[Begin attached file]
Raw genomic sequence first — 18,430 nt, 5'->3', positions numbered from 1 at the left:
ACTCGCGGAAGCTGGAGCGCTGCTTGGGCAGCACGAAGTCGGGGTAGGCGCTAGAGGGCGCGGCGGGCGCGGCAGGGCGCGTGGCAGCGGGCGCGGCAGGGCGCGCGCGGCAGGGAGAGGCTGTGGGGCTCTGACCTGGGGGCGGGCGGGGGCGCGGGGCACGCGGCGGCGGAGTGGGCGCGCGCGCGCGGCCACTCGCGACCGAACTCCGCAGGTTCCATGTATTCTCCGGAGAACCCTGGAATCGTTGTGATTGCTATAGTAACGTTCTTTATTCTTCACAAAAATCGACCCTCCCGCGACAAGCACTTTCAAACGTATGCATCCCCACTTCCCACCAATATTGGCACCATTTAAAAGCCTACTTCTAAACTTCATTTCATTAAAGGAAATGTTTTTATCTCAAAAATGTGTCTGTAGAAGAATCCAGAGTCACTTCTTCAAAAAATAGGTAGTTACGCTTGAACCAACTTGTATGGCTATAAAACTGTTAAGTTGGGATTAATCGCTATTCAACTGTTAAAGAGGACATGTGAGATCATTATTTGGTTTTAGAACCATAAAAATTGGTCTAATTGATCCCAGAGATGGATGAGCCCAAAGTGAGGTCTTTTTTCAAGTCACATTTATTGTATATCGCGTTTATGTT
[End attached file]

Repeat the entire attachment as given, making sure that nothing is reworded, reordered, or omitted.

Raw genomic sequence first — 18,430 nt, 5'->3', positions numbered from 1 at the left:
ACTCGCGGAAGCTGGAGCGCTGCTTGGGCAGCACGAAGTCGGGGTAGGCGCTAGAGGGCGCGGCGGGCGCGGCAGGGCGCGTGGCAGCGGGCGCGGCAGGGCGCGCGCGGCAGGGAGAGGCTGTGGGGCTCTGACCTGGGGGCGGGCGGGGGCGCGGGGCACGCGGCGGCGGAGTGGGCGCGCGCGCGCGGCCACTCGCGACCGAACTCCGCAGGTTCCATGTATTCTCCGGAGAACCCTGGAATCGTTGTGATTGCTATAGTAACGTTCTTTATTCTTCACAAAAATCGACCCTCCCGCGACAAGCACTTTCAAACGTATGCATCCCCACTTCCCACCAATATTGGCACCATTTAAAAGCCTACTTCTAAACTTCATTTCATTAAAGGAAATGTTTTTATCTCAAAAATGTGTCTGTAGAAGAATCCAGAGTCACTTCTTCAAAAAATAGGTAGTTACGCTTGAACCAACTTGTATGGCTATAAAACTGTTAAGTTGGGATTAATCGCTATTCAACTGTTAAAGAGGACATGTGAGATCATTATTTGGTTTTAGAACCATAAAAATTGGTCTAATTGATCCCAGAGATGGATGAGCCCAAAGTGAGGTCTTTTTTCAAGTCACATTTATTGTATATCGCGTTTATGTT